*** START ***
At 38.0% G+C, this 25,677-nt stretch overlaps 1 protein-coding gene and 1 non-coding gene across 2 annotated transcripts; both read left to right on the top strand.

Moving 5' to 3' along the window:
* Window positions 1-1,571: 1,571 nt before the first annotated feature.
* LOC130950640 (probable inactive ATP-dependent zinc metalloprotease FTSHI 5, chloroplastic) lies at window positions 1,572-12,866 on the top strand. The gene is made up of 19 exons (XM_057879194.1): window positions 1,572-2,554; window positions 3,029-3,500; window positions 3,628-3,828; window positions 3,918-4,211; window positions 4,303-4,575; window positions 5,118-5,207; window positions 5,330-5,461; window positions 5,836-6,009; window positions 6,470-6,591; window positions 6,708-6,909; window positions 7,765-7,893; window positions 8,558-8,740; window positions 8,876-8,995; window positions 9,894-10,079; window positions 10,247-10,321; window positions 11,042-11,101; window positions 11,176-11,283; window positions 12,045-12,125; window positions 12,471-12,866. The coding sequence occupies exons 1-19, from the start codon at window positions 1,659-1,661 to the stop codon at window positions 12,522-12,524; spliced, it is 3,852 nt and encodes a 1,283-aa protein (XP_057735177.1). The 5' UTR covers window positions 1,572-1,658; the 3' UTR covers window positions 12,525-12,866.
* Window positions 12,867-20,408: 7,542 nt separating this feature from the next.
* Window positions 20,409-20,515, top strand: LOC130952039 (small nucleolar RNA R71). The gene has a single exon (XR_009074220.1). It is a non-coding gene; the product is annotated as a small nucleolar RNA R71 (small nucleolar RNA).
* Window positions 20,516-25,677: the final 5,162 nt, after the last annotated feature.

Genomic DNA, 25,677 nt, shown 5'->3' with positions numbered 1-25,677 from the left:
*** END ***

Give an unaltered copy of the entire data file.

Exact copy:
At 38.0% G+C, this 25,677-nt stretch overlaps 1 protein-coding gene and 1 non-coding gene across 2 annotated transcripts; both read left to right on the top strand.

Moving 5' to 3' along the window:
* Window positions 1-1,571: 1,571 nt before the first annotated feature.
* LOC130950640 (probable inactive ATP-dependent zinc metalloprotease FTSHI 5, chloroplastic) lies at window positions 1,572-12,866 on the top strand. The gene is made up of 19 exons (XM_057879194.1): window positions 1,572-2,554; window positions 3,029-3,500; window positions 3,628-3,828; window positions 3,918-4,211; window positions 4,303-4,575; window positions 5,118-5,207; window positions 5,330-5,461; window positions 5,836-6,009; window positions 6,470-6,591; window positions 6,708-6,909; window positions 7,765-7,893; window positions 8,558-8,740; window positions 8,876-8,995; window positions 9,894-10,079; window positions 10,247-10,321; window positions 11,042-11,101; window positions 11,176-11,283; window positions 12,045-12,125; window positions 12,471-12,866. The coding sequence occupies exons 1-19, from the start codon at window positions 1,659-1,661 to the stop codon at window positions 12,522-12,524; spliced, it is 3,852 nt and encodes a 1,283-aa protein (XP_057735177.1). The 5' UTR covers window positions 1,572-1,658; the 3' UTR covers window positions 12,525-12,866.
* Window positions 12,867-20,408: 7,542 nt separating this feature from the next.
* Window positions 20,409-20,515, top strand: LOC130952039 (small nucleolar RNA R71). The gene has a single exon (XR_009074220.1). It is a non-coding gene; the product is annotated as a small nucleolar RNA R71 (small nucleolar RNA).
* Window positions 20,516-25,677: the final 5,162 nt, after the last annotated feature.

Genomic DNA, 25,677 nt, shown 5'->3' with positions numbered 1-25,677 from the left: